The balloon analogy works better with ants crawling on the balloon's surface. If the ants are too far apart, they can't get closer together by walking toward one another.
edit on 2012/8/26 by Phractal Phil because: (no reason given)



posted on Aug, 26 2012 @ 09:00 PM
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I have a question...

Does light encompass all things?

This truly matters, right?



posted on Aug, 26 2012 @ 09:08 PM
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Originally posted by ImaFungi
thanks for the reply,, and that does help,.,,.

But I still dont comprehend how photons can be physically non existent,,. I was under the impression that all phenomena are material/physical,.,..,.,

So to comprehend how massless, non physical quantom particles can construct a massive physical universe,,, one needs to assume things like the higgs field?
You're welcome.

Here's my suggestion. Find that raisin bread picture I posted. Click the link. Scroll to the bottom and click the "hyperphysics" link.

That's sort of a home page to many relevant topics, among them quantum physics, light (photons), and so on, written at a level which I think is supposed to be suitable for high school students though I think some of the material is a bit advanced for that audience.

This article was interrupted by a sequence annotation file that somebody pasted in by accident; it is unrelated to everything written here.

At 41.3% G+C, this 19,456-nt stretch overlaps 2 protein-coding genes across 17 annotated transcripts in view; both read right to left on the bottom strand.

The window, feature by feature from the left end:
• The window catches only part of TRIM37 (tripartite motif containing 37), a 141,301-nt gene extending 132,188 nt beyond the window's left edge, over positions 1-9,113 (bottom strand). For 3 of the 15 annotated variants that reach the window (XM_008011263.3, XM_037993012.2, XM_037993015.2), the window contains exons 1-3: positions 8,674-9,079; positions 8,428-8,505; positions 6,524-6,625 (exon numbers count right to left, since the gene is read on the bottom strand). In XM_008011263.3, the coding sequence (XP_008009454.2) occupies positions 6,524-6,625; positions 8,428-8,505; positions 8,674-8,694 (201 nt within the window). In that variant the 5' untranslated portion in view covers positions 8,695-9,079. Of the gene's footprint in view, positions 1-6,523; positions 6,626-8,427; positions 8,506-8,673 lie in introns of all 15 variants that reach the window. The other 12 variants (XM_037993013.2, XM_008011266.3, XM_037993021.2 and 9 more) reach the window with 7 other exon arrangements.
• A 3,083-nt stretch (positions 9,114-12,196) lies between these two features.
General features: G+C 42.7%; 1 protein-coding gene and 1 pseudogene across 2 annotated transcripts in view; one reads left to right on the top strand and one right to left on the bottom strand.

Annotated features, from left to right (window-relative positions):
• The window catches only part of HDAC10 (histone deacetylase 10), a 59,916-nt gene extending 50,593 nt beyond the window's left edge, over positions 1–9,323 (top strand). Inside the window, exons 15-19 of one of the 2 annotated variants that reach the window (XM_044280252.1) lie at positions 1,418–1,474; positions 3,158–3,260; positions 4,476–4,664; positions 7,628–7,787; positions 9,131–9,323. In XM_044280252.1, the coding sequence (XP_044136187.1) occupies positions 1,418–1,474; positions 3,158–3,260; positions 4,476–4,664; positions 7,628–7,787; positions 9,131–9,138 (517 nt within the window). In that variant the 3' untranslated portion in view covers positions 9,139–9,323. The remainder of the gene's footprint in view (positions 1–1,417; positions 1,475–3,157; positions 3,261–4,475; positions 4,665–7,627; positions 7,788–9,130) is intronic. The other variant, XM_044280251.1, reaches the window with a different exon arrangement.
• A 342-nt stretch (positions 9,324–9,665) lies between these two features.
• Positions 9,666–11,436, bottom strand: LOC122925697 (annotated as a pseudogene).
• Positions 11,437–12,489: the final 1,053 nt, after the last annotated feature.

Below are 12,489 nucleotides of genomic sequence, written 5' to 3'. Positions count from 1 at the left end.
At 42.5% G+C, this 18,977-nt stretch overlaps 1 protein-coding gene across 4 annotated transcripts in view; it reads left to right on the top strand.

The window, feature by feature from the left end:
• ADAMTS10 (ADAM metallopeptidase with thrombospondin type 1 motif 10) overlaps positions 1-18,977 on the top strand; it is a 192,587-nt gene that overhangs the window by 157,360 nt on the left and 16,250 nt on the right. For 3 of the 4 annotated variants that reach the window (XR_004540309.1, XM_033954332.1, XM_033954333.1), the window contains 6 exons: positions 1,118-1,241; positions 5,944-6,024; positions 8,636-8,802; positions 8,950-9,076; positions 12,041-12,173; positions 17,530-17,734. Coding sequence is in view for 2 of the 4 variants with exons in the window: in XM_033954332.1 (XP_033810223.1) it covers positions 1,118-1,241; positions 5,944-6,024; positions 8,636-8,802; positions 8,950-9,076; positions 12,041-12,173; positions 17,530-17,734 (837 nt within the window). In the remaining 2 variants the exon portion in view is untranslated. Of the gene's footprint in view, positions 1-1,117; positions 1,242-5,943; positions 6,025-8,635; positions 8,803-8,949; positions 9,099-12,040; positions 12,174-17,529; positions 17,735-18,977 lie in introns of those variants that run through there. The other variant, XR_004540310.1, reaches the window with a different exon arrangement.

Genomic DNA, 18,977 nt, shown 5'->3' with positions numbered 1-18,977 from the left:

To learn more about the Higgs boson you can type "Higgs" in the search box and you'll see a result that links back to that site in the fundamental forces section. Or you can search any of your other questions, and since you're delightfully curious, I'm sure you have many.



posted on Aug, 26 2012 @ 09:30 PM
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Originally posted by MamaJ
I have a question...

Does light encompass all things?

This truly matters, right?
Unless you can explain how that's on topic, I'm not sure if it is.

To get an answer from a physicist, you would be asked to restate the question in a format which can be answered.

However I'll make a leap here and posit maybe your question is on topic for this thread and pose an answer relating to the fate of the universe as it continues to expand.

Future of an expanding universe